First Epistle of John

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A fragment of a copy of First John, c. 250 CE.

The First Epistle of John, often written I John, is the twenty-third book of the New Testament. It is a letter written in ancient Greek around 95-110 CE by an anonymous author to an unknown recipient. Church tradition attributes the letter to John the Evangelist, but many historians disagree. The letter disavows docetism, warns the reader to beware of false prophets, and says love can be identified through actions not words.

Authorship and Dating

Even though the author does not identify himself, most Christians believe the letter was written by John the Evangelist. This is primarily based on a supposed similar writing style to the Gospel of John, which is also anonymously written, and many scholars have demonstrated stark contrasts between the writing styles. The letter is dated by scholars to around 95-110 CE; John the Evangelist died in 100 CE.

Content

The letter disavows docetism, the belief that Jesus was not a real man, but a spirit (the fact that Jesus could be viewed as a mere spirit so shortly after his supposed miracles either makes me question the quality of those miracles or the reliability of the Gospels). It also gives vague guidelines for identifying antichrists from true prophets, and identifying proper love.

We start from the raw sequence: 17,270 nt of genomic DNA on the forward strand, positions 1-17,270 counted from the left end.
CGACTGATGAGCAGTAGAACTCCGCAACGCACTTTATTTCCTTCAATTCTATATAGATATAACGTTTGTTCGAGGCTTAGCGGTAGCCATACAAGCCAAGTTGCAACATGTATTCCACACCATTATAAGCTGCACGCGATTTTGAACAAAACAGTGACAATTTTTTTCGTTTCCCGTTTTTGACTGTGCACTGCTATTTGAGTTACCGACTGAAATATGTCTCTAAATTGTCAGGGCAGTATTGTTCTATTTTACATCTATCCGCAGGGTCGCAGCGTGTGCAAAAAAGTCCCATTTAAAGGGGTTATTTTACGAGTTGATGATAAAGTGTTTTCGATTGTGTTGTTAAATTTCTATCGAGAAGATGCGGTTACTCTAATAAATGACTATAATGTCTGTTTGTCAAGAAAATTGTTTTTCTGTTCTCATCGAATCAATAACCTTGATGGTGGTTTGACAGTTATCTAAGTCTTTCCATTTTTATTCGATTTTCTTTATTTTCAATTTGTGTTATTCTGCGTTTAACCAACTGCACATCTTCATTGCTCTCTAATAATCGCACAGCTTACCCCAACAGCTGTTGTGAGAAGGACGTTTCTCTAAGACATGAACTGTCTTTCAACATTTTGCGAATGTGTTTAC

There is a popular corruption of I John 5:7-8 known as the Comma Johanneum. The phrase, "For there are three that testify: the Spirit, the water and the blood; and the three are in agreement," was altered in the 1500s by an unknown entity to read, "For there are three that testify: the Father, the Word and the Holy Spirit, and these three are one. And there are three that bear witness in earth, the Spirit, and the water, and the blood: and these agree in one." This fraudulent insertion was no doubt made to push the agenda of the Trinity (the "Word" being a metaphor for Jesus). Most modern translations use the older Greek without the injection, but the translators of the KJV and Douay Rheims preferred the pro-Trinity corruption.